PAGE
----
Bahrain's king Sunday ordered the citizenship of 551 Bahrainis to be restored, after his country was harshly criticised by the UN and rights groups for revoking people's nationalities.
"His Majesty King Hamad bin Isa Al Khalifa has issued an order, reinstating the citizenship of 551 convicts whose nationality had been revoked as per court rulings," state-run Bahrain News Agency reported.
US ally Bahrain has been gripped by bouts of unrest since 2011, when authorities cracked down on Shiite-led protests demanding political reform.
Since then, hundreds of protesters have been jailed and those convicted of terrorism offences have been stripped of their nationality.
Bahrain has accused Iran of training and backing demonstrators in order to topple the government, charges Tehran denies.
BNA news agency said King Hamad, who can reverse court decisions, requested that the competent authorities take into account "the nature of crimes committed".
He has instructed the interior ministry to examine each case and prepare a list of those whose nationalities can be reinstated.
Human rights groups estimate that 990 mainly Shiite people have had their citizenship revoked since the start of judicial proceedings in 2012 against those who took part in the protests.
Ruled for more than two centuries by the Sunni Al-Khalifa dynasty, Bahrain has a majority Shiite Muslim population, according to unofficial estimates contested by the government.
Sunday's decision comes after a Bahraini court on Tuesday sentenced 138 people to prison terms and revoked their citizenship, at the end of a mass trial denounced by rights group Amnesty International.
Those convicted -- Shiite Bahraini citizens, according to a judicial source -- belonged to a group of 169 people accused of forming a "terror" group with links to Iran's Revolutionary Guards.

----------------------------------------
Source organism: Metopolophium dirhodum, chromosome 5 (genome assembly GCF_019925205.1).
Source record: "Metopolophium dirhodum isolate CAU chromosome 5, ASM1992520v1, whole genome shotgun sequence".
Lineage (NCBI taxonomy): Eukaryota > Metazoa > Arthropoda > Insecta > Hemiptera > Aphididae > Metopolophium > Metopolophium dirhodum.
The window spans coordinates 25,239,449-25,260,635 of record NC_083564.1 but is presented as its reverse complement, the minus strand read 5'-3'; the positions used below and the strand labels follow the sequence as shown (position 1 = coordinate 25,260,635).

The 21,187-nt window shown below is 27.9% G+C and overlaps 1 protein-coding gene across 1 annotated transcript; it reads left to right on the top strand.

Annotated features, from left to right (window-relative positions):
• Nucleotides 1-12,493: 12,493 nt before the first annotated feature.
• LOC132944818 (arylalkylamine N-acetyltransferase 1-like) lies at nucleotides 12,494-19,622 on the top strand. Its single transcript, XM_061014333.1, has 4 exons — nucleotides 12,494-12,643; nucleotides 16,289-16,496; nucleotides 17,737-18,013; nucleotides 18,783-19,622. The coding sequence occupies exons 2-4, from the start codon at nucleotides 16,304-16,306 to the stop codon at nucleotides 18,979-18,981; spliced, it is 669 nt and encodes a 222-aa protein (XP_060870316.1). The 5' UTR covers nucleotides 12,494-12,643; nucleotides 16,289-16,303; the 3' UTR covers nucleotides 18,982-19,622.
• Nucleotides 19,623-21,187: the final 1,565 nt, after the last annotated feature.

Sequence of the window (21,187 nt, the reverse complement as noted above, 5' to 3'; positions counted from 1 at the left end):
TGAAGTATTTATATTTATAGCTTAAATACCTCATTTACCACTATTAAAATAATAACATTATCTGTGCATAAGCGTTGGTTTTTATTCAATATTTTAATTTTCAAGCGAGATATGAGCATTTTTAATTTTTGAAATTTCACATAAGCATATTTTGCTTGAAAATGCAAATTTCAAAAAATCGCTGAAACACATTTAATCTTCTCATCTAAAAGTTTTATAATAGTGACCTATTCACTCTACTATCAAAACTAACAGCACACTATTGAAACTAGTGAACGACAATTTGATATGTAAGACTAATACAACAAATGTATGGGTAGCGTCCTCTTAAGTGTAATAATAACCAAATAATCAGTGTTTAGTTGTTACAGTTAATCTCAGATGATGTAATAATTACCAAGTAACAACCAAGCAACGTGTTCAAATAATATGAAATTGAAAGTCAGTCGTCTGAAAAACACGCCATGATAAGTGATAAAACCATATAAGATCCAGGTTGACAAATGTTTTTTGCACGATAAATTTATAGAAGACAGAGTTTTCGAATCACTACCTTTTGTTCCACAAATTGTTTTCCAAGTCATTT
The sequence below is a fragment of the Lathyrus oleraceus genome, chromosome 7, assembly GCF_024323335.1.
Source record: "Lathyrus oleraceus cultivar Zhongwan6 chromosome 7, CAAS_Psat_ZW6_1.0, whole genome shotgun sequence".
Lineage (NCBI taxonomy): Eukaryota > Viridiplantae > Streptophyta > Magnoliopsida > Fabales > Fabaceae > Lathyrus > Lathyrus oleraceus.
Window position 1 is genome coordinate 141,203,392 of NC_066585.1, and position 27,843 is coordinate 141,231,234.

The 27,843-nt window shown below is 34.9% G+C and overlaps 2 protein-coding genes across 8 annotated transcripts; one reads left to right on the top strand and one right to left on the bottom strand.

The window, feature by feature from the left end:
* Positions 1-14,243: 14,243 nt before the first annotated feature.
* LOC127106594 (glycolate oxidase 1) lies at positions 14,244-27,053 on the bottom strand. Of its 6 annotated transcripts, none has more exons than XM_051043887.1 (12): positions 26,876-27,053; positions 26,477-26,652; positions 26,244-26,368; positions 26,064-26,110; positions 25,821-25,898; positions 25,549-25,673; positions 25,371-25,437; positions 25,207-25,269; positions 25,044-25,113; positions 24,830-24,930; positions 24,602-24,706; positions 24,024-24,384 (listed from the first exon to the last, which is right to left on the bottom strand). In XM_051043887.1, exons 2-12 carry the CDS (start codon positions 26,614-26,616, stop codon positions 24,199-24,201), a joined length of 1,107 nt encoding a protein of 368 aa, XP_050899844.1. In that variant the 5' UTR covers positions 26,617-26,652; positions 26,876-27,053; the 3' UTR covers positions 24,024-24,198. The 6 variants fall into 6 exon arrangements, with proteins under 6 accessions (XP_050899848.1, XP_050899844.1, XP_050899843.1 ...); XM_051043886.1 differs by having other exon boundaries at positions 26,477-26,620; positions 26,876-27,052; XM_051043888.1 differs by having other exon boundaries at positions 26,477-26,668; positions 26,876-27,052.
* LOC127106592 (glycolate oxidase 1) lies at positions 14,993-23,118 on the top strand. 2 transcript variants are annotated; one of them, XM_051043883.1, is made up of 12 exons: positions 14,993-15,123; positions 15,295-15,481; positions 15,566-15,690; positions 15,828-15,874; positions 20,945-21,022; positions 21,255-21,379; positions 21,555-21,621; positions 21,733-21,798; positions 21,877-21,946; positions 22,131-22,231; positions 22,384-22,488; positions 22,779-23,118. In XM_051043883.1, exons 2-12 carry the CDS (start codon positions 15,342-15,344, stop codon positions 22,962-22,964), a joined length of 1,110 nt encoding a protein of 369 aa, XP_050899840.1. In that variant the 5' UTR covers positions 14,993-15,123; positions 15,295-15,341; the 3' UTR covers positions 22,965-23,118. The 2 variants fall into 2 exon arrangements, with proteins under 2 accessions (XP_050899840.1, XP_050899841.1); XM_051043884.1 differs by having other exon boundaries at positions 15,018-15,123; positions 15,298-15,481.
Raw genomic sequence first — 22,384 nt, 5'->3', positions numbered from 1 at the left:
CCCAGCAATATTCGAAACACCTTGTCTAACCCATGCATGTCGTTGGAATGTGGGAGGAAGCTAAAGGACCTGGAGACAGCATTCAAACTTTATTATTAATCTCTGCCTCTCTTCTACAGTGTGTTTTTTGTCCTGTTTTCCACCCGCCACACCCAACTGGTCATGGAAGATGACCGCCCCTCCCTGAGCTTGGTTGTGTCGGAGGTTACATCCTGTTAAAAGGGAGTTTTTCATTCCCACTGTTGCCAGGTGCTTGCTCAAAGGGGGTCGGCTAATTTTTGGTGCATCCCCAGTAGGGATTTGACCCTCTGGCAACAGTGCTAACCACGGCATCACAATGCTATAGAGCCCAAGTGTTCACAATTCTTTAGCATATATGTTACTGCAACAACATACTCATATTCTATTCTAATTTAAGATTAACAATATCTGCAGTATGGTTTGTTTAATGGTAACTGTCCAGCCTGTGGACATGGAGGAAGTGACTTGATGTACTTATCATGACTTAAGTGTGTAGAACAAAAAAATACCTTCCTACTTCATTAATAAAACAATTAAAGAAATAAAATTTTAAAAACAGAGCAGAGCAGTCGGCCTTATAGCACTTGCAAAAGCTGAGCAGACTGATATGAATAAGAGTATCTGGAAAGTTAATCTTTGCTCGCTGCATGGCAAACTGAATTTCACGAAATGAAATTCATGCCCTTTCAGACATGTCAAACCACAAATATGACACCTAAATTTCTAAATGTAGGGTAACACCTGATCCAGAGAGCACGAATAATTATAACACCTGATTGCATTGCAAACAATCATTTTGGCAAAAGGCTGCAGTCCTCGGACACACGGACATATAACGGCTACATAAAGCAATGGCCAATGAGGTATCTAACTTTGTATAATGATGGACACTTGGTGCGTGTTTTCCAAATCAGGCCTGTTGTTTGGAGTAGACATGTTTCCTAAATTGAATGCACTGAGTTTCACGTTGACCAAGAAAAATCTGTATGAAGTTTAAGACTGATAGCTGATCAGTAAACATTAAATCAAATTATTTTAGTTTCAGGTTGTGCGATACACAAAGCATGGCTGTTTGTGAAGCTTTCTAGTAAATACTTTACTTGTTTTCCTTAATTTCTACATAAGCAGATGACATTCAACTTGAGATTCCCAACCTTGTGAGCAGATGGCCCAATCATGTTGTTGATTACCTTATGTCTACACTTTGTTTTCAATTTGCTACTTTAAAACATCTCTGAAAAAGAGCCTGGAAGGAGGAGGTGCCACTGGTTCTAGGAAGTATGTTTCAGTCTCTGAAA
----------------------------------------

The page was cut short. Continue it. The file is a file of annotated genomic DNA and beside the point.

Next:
- 'Serious concerns' -
This was the biggest group of people to have been convicted and to have lost their citizenship as a result of a single trial since 2012, according to the Bahrain Institute for Rights and Democracy.
The UN High Commissioner for Human Rights on Thursday expressed alarm about the court's decision.
"Tuesday's convictions give rise to serious concerns about the application of the law, particularly through a mass trial that reportedly lacked the procedural safeguards necessary to ensure a fair trial," rights commissioner Michelle Bachelet said in a statement.
"Deprevation of nationality must not be arbitrary, especially on discriminatory grounds," she said, stressing that "arbitrary deprivation of nationality places the individuals concerned and their family members in a situation of increased vulnerability to human rights violations."
Bahraini authorities have repeatedly denied taking discriminatory measures against citizens of the kingdom, and say they are facing violence from Iran-backed groups despite denials from Tehran of any involvement.
Since 2011 all opposition groups have been banned and disbanded.
In January, Bahrain's supreme court upheld a life term against Sheikh Ali Salman, the head of the main Shiite opposition group Al-Wefaq, for allegedly spying for rival Qatar.
Prominent rights defender Nabeel Rajab in December lost his final appeal against a five-year jail term for writing tweets deemed offensive to the state.
And last year King Hamad signed off on a decree allowing military courts to try civilians accused of "terrorism".